Winning "American Idol" feels great. But as any contestant will tell you, being on "Idol," especially during the soul-crushing Hollywood Week, does not.
For the most part in the past, "Idol" hopefuls who make it to Hollywood are serious singers who really think they have a shot at winning, with the costume-wearing, prop-toting jokers mostly weeded out during the audition weeks or not given screen time on the big stage in Los Angeles.
But a pair of singers — swimsuit model Katrina "Bikini Girl" Darrell and stand-up comedian Nick "Norman Gentle" Mitchell — who made it through the first round of Hollywood Week on Tuesday night's show called into question whether that maxim is still true and whether prime-time minutes are being squandered on joke acts who have no intention of really winning the competition at the expense of more focused singers.
"As an 'Idol' fan, I was more angry about those two fools hogging more screen time, when contestants I actually cared about were cut," said resident MTV News "Idol" expert Jim Cantiello. "Hollywood Week is supposed to be 'Idol' fans' gift, after a month of shticky auditions. We watch the audition episodes for the comedy. We watch Hollywood Week for the nail-biting, hair-pulling drama. It's disappointing that producers got it wrong this year."
A spokesperson for "Idol" could not be reached for comment at press time.
Darrell has been controversial since the moment she stepped in to audition in Phoenix. Female judges Paula Abdul and Kara DioGuardi were not impressed with her bikini-and-heels getup, with DioGuardi actually singing down Darrell and calling her a bi---. The male judges, however, fawned over the model and seemingly put her through on looks alone.
Darrell was back in Hollywood, still kissing Ryan Seacrest on the mouth more than the show's host seemed comfortable with, but wearing a short dress and, again, not impressing the female judges. The tension in the room was palpable, as both Abdul and DioGuardi said they initially liked Darrell's take on Faith Hill's "Breathe," but that, in the end, it just wasn't good enough.
After calling DioGuardi "rude" and claiming the new judge was "insecure" in a taped segment before taking the stage, the best Darrell, 20, could get from the professional songwriter was the snide quip "You're a beautiful girl." But, DioGuardi added, "When you started the song, you were better than the last audition. ... You had me there for a moment thinking maybe I was wrong. But actually, I think I was right."
Simon Cowell, normally the stern, all-business judge, was mocked by his female cohorts (who advised the acerbic judge and pal Randy Jackson to bring their stripper poles to the Kodak Theatre for the next round) and made farting noises with his mouth during Abdul's comments. Both men, seemingly crazy for Darrell for more than her just-OK singing, enthusiastically waved her through. It was one of the first instances when Cowell — who is often seen looking away from contestants so as to focus on their vocals only — has so blatantly appeared to judge with his eyes more than his ears.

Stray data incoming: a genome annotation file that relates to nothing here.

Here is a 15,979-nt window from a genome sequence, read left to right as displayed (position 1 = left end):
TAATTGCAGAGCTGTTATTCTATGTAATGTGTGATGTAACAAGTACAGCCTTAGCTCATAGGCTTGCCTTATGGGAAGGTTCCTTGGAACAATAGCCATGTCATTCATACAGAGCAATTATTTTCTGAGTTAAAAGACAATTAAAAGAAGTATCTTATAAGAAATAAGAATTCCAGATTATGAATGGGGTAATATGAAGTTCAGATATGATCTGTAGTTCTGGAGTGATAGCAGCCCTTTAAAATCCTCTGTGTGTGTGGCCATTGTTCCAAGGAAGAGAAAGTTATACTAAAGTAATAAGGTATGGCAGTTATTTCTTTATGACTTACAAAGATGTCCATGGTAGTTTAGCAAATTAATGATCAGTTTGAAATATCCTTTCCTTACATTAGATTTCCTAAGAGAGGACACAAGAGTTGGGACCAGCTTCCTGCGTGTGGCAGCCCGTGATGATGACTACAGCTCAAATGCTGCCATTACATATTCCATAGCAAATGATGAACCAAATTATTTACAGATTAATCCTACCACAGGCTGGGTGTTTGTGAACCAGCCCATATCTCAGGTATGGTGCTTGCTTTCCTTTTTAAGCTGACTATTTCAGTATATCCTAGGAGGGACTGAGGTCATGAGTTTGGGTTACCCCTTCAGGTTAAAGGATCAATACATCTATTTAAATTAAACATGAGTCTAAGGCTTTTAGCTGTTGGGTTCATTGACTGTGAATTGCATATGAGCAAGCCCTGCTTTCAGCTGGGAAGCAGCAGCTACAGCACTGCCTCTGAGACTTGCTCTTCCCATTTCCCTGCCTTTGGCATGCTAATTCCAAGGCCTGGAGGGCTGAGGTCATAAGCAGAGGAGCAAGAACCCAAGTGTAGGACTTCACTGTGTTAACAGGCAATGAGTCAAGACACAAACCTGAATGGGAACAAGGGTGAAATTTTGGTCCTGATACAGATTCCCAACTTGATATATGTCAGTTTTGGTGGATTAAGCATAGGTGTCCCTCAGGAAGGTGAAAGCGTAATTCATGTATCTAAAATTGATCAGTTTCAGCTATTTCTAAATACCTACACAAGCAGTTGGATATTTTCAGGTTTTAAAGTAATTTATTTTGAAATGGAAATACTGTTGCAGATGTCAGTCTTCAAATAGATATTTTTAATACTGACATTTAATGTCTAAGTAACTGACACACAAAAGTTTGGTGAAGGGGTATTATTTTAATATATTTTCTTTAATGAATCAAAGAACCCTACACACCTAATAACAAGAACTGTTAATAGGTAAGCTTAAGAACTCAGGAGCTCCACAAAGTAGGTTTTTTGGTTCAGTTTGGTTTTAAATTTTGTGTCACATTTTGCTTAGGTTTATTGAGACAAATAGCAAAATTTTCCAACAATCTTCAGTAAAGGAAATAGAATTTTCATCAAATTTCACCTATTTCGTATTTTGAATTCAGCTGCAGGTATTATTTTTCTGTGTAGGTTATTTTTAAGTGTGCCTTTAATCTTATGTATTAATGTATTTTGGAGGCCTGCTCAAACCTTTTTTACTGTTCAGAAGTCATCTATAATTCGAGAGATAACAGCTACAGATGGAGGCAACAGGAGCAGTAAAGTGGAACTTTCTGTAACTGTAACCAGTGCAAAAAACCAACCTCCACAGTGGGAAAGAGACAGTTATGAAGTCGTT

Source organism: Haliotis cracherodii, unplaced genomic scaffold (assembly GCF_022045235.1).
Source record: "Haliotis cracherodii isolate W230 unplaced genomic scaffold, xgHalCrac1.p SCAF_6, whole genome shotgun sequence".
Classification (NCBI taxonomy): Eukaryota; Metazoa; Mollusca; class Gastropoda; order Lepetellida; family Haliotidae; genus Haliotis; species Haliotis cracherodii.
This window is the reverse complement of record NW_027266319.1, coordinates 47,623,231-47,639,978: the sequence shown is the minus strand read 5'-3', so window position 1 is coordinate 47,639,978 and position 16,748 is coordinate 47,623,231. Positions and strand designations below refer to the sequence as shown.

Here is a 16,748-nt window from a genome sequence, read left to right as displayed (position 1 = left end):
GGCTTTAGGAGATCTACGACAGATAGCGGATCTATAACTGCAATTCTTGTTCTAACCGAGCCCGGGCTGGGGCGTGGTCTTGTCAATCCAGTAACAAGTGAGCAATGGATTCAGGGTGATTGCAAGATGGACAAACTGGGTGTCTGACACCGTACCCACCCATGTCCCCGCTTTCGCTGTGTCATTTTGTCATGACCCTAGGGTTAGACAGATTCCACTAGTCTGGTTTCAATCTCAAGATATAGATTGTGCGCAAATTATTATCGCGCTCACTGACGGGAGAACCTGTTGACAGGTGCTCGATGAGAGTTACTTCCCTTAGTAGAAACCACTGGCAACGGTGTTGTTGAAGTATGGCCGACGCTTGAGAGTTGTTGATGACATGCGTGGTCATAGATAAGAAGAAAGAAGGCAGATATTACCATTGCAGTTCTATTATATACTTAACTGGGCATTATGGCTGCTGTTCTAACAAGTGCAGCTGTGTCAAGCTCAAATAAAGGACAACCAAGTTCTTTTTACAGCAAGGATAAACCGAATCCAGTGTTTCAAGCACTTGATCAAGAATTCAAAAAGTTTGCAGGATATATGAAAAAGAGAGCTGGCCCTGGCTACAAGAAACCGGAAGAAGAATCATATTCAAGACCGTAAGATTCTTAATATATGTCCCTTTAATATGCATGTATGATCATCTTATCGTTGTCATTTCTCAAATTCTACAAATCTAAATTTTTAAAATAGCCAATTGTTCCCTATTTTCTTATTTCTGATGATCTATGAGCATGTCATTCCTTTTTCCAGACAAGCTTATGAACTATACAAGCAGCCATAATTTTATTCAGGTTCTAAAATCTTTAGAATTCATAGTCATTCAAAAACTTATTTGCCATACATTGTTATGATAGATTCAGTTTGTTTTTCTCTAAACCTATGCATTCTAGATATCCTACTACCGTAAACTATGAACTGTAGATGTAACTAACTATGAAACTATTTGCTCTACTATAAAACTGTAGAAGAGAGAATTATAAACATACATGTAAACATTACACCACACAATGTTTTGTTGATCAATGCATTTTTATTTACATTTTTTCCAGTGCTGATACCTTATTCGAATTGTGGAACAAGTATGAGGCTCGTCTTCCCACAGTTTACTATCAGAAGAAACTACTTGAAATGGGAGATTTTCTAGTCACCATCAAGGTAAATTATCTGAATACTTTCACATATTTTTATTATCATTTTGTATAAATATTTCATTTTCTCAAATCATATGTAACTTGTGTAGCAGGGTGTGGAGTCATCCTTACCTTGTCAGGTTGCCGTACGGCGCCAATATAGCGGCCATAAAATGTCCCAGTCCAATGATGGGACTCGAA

When Darrell complained that her singing would have been better with musical accompaniment — which no one gets in the Hollywood rounds — Cowell agreed and smirked, "Absolutely right. ... I don't think you've had particularly fair criticism from these girls. I think there is obviously a problem here."
"The show this year is going for entertainment value over actual sing, which is fine with me, because that's what I like to watch," said Dave Della Terza, creator of the "Idol"-baiting site Vote for the Worst, which leaked what it purported was the top 36 last week. "I always said this is a reality show and not a singing competition. With Bikini Girl, maybe the producers think that's good drama, and they want her to stick around so the judges can fight it out. They know she's not going to be the next Idol and she's not going to make it past Hollywood if they're really looking for the next person who will be a star, because she's annoying."
And while 43 hopefuls saw their dreams blown up Tuesday night, doughy funnyman Mitchell, 27, who promised to leave the comedy shtick behind, again brought his second-rate Jack Black thunder to the stage. Wearing his signature shiny shirt, shorts and red bandana, Mitchell, who appears to possess a decent voice, hammed it up again with a warbling, frantic performance of the "Dreamgirls" showstopper "And I Am Telling You I'm Not Going" that Jackson dubbed "hilarious" and "banoodles."
Using a prop pitch pipe, throwing in shout-outs to the balcony and Seacrest, and clearly not trying very hard, Mitchell still got mostly positive remarks, with Jackson saying, "You can actually sing," and a seemingly perplexed Cowell admitting, "I genuinely don't know what to make of you, because without the glasses and silly headband, you're just a boring person. When you put the stupid outfit on, you become a joke. It's just ridiculous."
"It's weird that the judges put these 'characters' through to round two, particularly Simon, who is usually the one who keeps the show on task," Cantiello said. "He's notoriously anti-shtick. But at the very least, he acknowledged that Norman was a joke. It's inexcusable, however, that Simon and Randy acted like Bikini Girl was a good singer when really all they were rewarding was her physical appearance. Her audition was flat and nasal. I pity the singers who are going to get paired with these goofballs in the group numbers, but I hope that the judges have the good sense to give their partners a pass if the group numbers end up to be disasters because of clowns."
Della Terza had a much less harsh assessment: "I liked the episode, because it seemed like they were putting through tons of people Vote for the Worst can support."
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